Some medical cannabis patients in the U.S. state of Massachusetts are breathing a little easier after a court case confirmed they couldn’t be dismissed from their jobs in some circumstances because of their medication use.
The Massachusetts Supreme Judicial Court ruled on a case early this week, stating a patient using medical cannabis who was fired because of it could claim handicap discrimination.
The woman, who suffers from Crohn’s Disease, was already using medical cannabis to treat the condition when she started work with the company involved. The medication wasn’t consumed on-site, but at her home usually on two to three evenings a week, and never immediately prior to work.
When she was requested to submit for a mandatory drug test by the company as part of her employment conditions, she informed her supervisor of her medical cannabis use and was told that it shouldn’t be a problem.
After the test proved positive for marijuana, she was dismissed from her position; with the employer providing a stated belief it was following federal law. U.S federal law views cannabis as a Schedule 1 substance; illegal regardless of how it’s used and even if prescribed.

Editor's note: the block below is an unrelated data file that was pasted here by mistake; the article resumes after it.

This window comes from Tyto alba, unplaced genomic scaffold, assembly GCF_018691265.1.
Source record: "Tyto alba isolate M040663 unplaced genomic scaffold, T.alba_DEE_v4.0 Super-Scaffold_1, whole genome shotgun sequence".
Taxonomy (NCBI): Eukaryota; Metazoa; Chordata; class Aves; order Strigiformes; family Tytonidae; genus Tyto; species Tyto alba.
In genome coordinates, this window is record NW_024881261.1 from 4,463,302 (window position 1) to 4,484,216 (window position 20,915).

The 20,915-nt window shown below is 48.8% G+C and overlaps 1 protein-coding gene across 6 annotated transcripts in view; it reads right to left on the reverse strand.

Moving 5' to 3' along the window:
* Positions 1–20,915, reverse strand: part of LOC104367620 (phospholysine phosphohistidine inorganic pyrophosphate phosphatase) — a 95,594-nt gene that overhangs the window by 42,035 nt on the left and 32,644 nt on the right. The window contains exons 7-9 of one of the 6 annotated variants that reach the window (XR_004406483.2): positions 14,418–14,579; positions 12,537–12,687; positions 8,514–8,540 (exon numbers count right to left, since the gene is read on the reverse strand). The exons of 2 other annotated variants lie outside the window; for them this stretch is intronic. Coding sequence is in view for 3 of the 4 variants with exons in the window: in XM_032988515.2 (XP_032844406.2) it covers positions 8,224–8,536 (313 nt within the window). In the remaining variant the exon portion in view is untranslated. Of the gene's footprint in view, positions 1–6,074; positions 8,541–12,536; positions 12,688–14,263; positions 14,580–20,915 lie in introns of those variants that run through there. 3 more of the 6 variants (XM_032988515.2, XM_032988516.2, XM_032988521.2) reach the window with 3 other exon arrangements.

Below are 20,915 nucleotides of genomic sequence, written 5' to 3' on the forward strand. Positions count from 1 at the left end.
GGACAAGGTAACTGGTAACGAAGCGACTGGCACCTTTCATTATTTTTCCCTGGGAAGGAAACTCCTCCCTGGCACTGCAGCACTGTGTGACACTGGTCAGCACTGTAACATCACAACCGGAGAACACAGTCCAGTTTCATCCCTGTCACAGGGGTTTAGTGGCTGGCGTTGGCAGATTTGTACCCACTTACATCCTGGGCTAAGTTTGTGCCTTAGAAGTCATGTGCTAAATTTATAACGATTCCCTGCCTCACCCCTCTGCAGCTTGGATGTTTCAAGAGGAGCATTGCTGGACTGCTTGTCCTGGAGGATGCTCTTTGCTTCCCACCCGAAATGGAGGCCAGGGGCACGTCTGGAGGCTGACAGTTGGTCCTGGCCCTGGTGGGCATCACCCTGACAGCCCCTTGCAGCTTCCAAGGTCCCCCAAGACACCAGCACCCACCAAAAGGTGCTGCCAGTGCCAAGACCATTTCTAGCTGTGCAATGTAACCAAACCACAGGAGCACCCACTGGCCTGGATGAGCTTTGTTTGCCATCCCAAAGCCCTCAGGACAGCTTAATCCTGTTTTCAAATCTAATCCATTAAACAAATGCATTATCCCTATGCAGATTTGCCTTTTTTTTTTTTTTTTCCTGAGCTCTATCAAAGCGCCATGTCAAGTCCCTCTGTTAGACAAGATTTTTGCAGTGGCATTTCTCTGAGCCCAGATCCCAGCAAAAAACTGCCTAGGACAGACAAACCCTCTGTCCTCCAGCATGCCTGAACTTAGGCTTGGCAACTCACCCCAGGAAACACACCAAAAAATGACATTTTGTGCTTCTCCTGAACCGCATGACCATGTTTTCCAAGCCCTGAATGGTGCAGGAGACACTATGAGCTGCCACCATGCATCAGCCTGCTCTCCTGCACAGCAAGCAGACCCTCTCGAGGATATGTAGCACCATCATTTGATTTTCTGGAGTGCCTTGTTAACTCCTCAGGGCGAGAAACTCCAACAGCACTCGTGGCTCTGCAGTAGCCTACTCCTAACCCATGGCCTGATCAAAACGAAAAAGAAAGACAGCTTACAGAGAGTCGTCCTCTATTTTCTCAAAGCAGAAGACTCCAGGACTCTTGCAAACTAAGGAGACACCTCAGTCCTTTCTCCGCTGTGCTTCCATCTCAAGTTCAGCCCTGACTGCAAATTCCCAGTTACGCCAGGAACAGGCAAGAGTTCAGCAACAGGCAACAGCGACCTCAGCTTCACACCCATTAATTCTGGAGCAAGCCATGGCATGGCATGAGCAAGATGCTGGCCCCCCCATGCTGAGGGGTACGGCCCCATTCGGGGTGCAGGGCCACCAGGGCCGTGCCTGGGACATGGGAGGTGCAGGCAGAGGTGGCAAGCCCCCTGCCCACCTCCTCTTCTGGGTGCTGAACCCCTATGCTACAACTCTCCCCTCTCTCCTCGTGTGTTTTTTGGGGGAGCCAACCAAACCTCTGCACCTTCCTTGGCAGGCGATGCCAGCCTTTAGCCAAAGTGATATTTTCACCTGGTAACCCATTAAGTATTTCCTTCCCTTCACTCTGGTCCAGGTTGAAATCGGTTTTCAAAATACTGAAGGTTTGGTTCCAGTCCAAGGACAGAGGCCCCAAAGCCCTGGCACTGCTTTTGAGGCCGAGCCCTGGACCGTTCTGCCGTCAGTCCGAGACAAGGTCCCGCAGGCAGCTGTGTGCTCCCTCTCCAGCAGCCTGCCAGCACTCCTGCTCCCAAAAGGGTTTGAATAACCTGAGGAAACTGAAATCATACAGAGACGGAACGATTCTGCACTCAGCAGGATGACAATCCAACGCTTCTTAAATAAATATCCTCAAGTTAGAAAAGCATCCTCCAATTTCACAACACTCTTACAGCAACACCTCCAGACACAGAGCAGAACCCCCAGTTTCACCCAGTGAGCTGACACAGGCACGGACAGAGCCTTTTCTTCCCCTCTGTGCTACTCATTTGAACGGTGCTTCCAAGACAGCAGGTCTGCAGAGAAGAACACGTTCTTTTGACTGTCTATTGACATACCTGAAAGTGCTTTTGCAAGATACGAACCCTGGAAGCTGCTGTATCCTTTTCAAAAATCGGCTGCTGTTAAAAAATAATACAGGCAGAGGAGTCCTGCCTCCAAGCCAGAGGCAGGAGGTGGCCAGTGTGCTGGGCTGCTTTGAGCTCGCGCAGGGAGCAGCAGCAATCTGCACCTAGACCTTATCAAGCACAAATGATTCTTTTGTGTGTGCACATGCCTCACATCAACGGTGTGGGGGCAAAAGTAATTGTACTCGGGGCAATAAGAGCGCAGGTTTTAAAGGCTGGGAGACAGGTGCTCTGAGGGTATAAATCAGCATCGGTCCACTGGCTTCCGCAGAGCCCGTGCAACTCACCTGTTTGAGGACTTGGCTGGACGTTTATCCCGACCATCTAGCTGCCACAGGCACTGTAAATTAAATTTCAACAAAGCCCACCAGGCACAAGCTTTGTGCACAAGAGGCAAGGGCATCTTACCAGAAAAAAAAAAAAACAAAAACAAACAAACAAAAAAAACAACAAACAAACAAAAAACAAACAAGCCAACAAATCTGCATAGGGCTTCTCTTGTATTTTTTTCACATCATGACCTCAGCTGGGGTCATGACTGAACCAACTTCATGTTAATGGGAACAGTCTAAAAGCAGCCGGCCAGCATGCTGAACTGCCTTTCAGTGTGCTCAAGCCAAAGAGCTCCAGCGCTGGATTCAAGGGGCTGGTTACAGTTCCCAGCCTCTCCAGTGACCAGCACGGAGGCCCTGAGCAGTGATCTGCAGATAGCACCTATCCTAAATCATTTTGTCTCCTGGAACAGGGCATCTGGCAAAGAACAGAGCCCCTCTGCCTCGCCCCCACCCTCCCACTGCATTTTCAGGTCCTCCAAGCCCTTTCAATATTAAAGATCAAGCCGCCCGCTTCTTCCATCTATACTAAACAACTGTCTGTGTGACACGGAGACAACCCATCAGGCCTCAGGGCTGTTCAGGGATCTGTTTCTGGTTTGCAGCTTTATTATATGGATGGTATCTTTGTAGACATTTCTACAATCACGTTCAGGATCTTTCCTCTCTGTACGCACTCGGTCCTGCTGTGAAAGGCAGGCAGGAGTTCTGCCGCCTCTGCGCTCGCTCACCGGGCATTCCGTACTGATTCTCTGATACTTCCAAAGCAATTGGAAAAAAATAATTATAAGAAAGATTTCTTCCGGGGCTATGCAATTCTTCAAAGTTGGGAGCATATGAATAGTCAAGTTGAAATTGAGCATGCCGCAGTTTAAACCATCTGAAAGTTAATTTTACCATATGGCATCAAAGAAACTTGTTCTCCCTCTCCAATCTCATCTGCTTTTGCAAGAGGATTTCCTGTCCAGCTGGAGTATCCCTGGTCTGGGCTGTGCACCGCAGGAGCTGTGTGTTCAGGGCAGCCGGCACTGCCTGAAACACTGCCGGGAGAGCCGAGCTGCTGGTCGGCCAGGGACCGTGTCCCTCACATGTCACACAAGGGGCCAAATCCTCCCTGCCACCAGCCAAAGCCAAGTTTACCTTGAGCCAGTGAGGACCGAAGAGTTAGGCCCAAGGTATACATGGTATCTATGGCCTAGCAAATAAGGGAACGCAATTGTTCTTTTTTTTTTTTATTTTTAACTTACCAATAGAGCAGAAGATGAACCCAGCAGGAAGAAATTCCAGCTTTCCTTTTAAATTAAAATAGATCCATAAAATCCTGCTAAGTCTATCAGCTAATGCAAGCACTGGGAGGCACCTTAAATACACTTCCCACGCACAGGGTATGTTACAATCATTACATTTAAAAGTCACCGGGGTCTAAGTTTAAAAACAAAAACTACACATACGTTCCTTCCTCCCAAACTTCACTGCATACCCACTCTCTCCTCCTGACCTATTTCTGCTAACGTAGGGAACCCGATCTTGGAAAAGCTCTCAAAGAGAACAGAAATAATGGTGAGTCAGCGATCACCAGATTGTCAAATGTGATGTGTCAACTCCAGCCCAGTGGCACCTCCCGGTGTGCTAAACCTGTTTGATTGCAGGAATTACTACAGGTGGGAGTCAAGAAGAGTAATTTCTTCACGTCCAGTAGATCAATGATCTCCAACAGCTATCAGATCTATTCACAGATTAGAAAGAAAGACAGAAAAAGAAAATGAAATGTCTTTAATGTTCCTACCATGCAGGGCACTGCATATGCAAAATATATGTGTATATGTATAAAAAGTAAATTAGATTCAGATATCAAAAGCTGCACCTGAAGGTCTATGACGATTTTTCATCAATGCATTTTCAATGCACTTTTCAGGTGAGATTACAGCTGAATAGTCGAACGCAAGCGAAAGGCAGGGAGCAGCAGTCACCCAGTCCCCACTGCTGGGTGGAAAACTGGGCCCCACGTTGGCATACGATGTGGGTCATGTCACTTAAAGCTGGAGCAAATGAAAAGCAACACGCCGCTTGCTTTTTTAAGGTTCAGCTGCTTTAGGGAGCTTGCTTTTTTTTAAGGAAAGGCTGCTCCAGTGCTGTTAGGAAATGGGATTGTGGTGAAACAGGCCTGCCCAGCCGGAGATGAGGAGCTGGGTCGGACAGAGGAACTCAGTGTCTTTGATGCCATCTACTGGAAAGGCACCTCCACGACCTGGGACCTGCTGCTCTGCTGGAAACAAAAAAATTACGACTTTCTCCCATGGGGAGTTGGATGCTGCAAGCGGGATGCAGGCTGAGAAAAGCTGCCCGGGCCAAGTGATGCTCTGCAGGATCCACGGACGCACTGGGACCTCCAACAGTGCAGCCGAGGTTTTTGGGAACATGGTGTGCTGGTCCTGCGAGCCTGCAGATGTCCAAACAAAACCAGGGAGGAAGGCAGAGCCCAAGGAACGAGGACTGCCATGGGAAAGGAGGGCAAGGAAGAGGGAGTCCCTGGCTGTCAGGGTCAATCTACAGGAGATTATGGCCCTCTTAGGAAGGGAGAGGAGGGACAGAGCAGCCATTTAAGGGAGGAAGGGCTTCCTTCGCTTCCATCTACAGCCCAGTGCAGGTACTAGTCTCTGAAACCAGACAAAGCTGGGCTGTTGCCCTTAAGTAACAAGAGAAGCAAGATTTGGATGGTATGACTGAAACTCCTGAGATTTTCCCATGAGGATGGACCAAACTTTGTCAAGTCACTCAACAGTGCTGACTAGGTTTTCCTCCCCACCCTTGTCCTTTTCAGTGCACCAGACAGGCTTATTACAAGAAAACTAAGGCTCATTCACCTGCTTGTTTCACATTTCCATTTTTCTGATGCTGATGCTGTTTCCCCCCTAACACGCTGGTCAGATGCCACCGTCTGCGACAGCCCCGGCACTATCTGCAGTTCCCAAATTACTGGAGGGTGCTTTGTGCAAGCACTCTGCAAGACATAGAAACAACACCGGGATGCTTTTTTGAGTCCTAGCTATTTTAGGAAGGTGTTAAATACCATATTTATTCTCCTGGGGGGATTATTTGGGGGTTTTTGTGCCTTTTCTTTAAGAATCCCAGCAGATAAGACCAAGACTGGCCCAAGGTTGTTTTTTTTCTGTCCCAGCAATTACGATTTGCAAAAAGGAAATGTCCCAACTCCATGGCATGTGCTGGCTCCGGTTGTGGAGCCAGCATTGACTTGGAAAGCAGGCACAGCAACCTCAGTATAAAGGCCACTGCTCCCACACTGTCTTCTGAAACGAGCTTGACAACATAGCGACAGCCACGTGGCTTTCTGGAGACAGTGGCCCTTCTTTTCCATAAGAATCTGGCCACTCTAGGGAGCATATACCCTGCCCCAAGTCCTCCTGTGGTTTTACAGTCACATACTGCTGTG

However, it seems Massachusetts state laws permitting medical cannabis use trumped federal legislation in this case.
While previous claims by the woman had been dismissed by other courts, the Massachusetts Supreme Judicial Court stated:
“Our conclusion finds support in the marijuana act itself, which declares that patients shall not be denied “any right or privilege” on the basis of their medical marijuana use.”
The Court did issue some caveats, including where medical cannabis use posed a threat to safety in the workplace – which in this case, it did not.
Massachusetts voters supported an act for the humanitarian medical use of marijuana back in 2012. The Act states:
“that there should be no punishment under state law for qualifying patients .. for the medical use of marijuana.”
The decision will put other Massachusetts’ employers on notice that they can’t fire an employee simply because they are a medical cannabis user, and the case may have implications in other states that have similar legislation.